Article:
Here is part two of Pete’s epic Myanmar adventure and we promise you it is just as thrilling as Part 1. Sit back, get yourself a cuppa and enjoy.
Day 4: Kalaw
We set off early in our bus to Kalaw. The views on route of the open plains and picturesque mountains were enough to keep me awake throughout the entire journey. Once we arrived we commenced on another mini adventure round the town. We got lost in markets of clothing and handmade jewellery, there was so much to look at you could be in the markets for hours! We then climbed to the highest point of the town which had an amazing birds-eye view of the surrounding area.
Day 5: Kalaw continued
The next morning we awoke early for our trek through the tea leaf fields. Stocked with water and breakfast in our bellies, we arrived at our starting point and were greeted by one of the locals. He introduced us to the town and the produce the villagers’ farmed: Ginger, Avocado, Tea Leaves and Tangerines. We then ventured from the village to the fields along narrow pathways with outstanding views of the green natural landscape that surrounded us.
Once we reached the highest point of our trek we looked down and saw the spectacle of tea leaves below us. These were actual PG Tips at its most basic form – who would have thought they grew in such a magnificent place? Whilst trekking we met several farmers speaking in their local tongue, it was so interesting to see how they lived and worked amongst this beautiful land. Every time we passed by a local we would greet each other with Mingalabar and smile.
After several chants from Jungle Book and snapping enough profile pictures to last a life time, we had reached our destination – Shan Village. We were welcomed into a homestay like restaurant and served crunchy warm crisps, cabbage noodle soup, a tasty stir fry and obviously, tea. As the massive pot brewed at the centre of the table there was a sense of accomplishment (plus a relief to our slightly sore feet). Our lingo had upgraded by this point, to which we left their abode with a ‘Chezubah’ (Thank you). There was no doubting this place was enchanted and untouched by tourism and we all felt slightly smug that we were experiencing such raw unspoiled beauty.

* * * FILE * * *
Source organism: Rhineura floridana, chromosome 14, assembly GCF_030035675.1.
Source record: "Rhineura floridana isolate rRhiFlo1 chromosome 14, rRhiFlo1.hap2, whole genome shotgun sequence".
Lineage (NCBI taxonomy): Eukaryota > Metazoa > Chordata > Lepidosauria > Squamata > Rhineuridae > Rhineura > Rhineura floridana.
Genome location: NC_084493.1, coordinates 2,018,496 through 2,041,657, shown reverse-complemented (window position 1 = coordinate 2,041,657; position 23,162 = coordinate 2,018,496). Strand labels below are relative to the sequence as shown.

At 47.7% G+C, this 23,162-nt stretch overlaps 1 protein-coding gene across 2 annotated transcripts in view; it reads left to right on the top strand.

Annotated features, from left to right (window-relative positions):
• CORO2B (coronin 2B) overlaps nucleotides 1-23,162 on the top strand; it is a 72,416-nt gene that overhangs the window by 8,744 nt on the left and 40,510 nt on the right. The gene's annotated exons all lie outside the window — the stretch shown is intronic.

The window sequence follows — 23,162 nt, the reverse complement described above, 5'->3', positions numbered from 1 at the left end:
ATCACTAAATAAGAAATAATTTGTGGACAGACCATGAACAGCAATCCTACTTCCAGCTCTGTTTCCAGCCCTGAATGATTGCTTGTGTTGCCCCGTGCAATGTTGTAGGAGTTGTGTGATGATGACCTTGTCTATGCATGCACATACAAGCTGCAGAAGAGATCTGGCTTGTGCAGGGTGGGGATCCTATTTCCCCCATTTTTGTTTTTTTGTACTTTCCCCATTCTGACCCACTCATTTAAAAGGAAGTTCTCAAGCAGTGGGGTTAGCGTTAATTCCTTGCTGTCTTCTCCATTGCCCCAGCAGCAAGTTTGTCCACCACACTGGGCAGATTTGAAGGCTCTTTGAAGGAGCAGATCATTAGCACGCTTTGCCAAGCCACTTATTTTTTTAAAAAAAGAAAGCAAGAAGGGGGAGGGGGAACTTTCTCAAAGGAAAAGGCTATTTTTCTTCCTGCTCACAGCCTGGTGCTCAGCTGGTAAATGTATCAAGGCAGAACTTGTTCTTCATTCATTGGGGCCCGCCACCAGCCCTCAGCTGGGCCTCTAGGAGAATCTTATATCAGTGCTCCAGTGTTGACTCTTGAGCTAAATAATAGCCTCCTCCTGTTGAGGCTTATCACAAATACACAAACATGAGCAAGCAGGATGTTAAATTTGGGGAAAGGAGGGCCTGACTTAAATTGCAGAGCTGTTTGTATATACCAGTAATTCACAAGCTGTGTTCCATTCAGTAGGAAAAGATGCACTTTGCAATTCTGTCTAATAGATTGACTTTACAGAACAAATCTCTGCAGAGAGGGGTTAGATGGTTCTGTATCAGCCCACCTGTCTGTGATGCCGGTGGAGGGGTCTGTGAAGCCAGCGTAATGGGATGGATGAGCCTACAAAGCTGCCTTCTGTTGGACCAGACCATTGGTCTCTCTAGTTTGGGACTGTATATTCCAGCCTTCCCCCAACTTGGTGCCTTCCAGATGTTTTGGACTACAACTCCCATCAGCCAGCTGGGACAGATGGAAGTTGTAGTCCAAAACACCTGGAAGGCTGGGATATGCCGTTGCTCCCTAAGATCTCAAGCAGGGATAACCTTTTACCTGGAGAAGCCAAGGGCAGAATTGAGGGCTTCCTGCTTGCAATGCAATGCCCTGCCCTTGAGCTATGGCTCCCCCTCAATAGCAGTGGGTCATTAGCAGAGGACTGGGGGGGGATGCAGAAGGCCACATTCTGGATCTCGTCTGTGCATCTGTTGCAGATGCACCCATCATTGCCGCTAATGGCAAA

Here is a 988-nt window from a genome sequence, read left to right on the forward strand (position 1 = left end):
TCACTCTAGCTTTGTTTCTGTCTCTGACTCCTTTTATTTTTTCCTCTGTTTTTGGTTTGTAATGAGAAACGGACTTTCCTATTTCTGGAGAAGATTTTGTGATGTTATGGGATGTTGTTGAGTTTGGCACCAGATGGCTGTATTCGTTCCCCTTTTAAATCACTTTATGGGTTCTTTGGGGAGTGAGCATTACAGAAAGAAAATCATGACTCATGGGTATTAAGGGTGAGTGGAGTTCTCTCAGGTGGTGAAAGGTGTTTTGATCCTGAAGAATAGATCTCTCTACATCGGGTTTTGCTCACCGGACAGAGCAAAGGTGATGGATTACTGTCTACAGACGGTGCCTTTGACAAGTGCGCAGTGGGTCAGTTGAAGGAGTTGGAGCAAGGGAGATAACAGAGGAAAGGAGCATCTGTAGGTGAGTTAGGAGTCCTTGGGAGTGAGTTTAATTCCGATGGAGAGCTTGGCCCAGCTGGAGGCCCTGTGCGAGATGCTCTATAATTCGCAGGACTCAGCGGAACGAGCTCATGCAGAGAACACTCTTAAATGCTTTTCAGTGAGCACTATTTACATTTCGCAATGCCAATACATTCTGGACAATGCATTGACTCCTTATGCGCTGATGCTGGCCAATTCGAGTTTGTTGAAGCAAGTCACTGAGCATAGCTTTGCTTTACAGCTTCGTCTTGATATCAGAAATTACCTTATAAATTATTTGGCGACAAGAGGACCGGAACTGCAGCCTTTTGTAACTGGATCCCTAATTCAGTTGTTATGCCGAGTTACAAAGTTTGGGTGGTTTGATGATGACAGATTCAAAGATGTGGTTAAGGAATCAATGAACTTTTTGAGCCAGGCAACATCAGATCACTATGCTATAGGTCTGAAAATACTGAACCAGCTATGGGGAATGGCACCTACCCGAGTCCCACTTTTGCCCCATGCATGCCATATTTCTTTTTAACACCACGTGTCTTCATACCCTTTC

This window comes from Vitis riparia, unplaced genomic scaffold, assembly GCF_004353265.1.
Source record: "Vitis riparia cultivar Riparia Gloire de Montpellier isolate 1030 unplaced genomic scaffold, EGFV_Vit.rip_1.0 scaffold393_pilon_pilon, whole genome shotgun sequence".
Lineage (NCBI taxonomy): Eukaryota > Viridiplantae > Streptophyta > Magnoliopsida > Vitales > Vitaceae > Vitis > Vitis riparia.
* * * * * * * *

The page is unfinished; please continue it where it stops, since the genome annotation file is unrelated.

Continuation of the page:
Day 6: Inle
We all had that feeling that the good times were coming to an end when we arrived at our final destination for the last two nights of the trip. More comfortable in our Myanmar surroundings we passed the locals like we had lived there for years, asking for the local super market, where’s good to eat or just saying ‘Mingalabar’ to every person we passed.
With locally crafted multi-coloured hats secured on our heads protecting us from the midday sun, we headed off on a longtail boat trip. We set out into Inle Lake surrounded by fishermen, houses on stilts and other long boats flying across the calm water. Our first stop was a gigantic Pagoda, nestled on the banks of the lake. We removed our footwear, wrapped our longi (local cloth) across our waists and tiptoed across the scolding tiles and marvelled at the elaborate temple.
Next we visited a workshop in a stilt house across the lake and watched several elderly women hand craft delicate materials and laced garments. I remember being hypnotized by their accuracy and speed of the threads looping one by one. We then saw a team of Blacksmiths batter smouldering metal into carving knives and Samurai swords!
Day 7: Inle Continued
SO our great adventure had come to the end and it was time for a lot of us to head back home, or for the lucky ones another exotic destination. Our final supper and farewells was an emotional affair where we spoke vividly of the amazing experiences we’d all been through together. Every family, restaurant, temple and beer station could not have tried harder to accommodate every one of us. A beautiful country enhanced by the love of the Burmese villagers.
I’ll see you again one day Myanmar. I hope you stay exactly how you are, but, until then, I say ‘CHEZUBAH’!